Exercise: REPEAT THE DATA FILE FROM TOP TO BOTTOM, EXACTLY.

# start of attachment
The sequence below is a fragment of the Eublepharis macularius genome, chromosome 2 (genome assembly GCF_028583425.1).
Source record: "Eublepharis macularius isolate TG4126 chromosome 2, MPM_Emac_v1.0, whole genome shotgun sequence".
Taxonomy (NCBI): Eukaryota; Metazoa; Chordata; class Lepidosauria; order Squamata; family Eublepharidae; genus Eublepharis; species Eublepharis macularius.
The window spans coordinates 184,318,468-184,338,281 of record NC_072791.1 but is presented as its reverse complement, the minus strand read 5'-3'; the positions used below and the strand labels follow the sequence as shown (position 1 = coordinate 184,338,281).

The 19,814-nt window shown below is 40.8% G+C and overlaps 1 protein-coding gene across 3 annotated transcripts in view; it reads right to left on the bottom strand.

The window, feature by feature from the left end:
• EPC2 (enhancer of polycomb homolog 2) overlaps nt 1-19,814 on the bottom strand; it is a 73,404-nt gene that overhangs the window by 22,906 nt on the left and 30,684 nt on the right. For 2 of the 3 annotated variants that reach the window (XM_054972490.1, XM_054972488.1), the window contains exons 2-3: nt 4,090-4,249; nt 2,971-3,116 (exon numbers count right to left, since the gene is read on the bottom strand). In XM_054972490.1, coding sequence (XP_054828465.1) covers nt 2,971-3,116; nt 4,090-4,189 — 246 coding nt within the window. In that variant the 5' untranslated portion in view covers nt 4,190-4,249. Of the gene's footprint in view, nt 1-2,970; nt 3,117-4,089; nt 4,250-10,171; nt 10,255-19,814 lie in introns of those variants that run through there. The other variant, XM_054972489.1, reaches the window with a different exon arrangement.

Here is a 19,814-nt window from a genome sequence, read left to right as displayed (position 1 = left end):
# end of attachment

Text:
The sequence below is a fragment of the Eublepharis macularius genome, chromosome 2 (genome assembly GCF_028583425.1).
Source record: "Eublepharis macularius isolate TG4126 chromosome 2, MPM_Emac_v1.0, whole genome shotgun sequence".
Taxonomy (NCBI): Eukaryota; Metazoa; Chordata; class Lepidosauria; order Squamata; family Eublepharidae; genus Eublepharis; species Eublepharis macularius.
The window spans coordinates 184,318,468-184,338,281 of record NC_072791.1 but is presented as its reverse complement, the minus strand read 5'-3'; the positions used below and the strand labels follow the sequence as shown (position 1 = coordinate 184,338,281).

The 19,814-nt window shown below is 40.8% G+C and overlaps 1 protein-coding gene across 3 annotated transcripts in view; it reads right to left on the bottom strand.

The window, feature by feature from the left end:
• EPC2 (enhancer of polycomb homolog 2) overlaps nt 1-19,814 on the bottom strand; it is a 73,404-nt gene that overhangs the window by 22,906 nt on the left and 30,684 nt on the right. For 2 of the 3 annotated variants that reach the window (XM_054972490.1, XM_054972488.1), the window contains exons 2-3: nt 4,090-4,249; nt 2,971-3,116 (exon numbers count right to left, since the gene is read on the bottom strand). In XM_054972490.1, coding sequence (XP_054828465.1) covers nt 2,971-3,116; nt 4,090-4,189 — 246 coding nt within the window. In that variant the 5' untranslated portion in view covers nt 4,190-4,249. Of the gene's footprint in view, nt 1-2,970; nt 3,117-4,089; nt 4,250-10,171; nt 10,255-19,814 lie in introns of those variants that run through there. The other variant, XM_054972489.1, reaches the window with a different exon arrangement.

Here is a 19,814-nt window from a genome sequence, read left to right as displayed (position 1 = left end):